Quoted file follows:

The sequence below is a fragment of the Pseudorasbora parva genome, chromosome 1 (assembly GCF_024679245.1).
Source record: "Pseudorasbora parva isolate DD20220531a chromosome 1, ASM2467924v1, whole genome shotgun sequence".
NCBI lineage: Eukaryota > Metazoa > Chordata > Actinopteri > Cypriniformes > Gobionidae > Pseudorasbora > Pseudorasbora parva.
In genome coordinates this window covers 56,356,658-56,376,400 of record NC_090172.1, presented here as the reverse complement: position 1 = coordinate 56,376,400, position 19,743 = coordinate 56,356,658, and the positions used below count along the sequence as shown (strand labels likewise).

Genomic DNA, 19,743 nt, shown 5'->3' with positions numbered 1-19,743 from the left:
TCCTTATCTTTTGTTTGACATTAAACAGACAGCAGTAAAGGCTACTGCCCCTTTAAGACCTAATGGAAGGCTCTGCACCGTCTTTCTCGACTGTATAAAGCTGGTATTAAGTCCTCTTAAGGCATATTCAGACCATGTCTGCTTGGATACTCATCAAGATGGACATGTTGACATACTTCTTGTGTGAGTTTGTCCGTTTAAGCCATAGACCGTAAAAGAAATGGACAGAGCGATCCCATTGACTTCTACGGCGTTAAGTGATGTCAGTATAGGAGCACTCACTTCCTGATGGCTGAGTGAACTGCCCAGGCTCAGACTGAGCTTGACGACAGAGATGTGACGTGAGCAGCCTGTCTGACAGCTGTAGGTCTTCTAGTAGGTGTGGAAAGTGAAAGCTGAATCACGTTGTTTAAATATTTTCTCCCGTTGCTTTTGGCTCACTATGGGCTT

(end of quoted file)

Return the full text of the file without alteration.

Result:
The sequence below is a fragment of the Pseudorasbora parva genome, chromosome 1 (assembly GCF_024679245.1).
Source record: "Pseudorasbora parva isolate DD20220531a chromosome 1, ASM2467924v1, whole genome shotgun sequence".
NCBI lineage: Eukaryota > Metazoa > Chordata > Actinopteri > Cypriniformes > Gobionidae > Pseudorasbora > Pseudorasbora parva.
In genome coordinates this window covers 56,356,658-56,376,400 of record NC_090172.1, presented here as the reverse complement: position 1 = coordinate 56,376,400, position 19,743 = coordinate 56,356,658, and the positions used below count along the sequence as shown (strand labels likewise).

Genomic DNA, 19,743 nt, shown 5'->3' with positions numbered 1-19,743 from the left:
TCCTTATCTTTTGTTTGACATTAAACAGACAGCAGTAAAGGCTACTGCCCCTTTAAGACCTAATGGAAGGCTCTGCACCGTCTTTCTCGACTGTATAAAGCTGGTATTAAGTCCTCTTAAGGCATATTCAGACCATGTCTGCTTGGATACTCATCAAGATGGACATGTTGACATACTTCTTGTGTGAGTTTGTCCGTTTAAGCCATAGACCGTAAAAGAAATGGACAGAGCGATCCCATTGACTTCTACGGCGTTAAGTGATGTCAGTATAGGAGCACTCACTTCCTGATGGCTGAGTGAACTGCCCAGGCTCAGACTGAGCTTGACGACAGAGATGTGACGTGAGCAGCCTGTCTGACAGCTGTAGGTCTTCTAGTAGGTGTGGAAAGTGAAAGCTGAATCACGTTGTTTAAATATTTTCTCCCGTTGCTTTTGGCTCACTATGGGCTT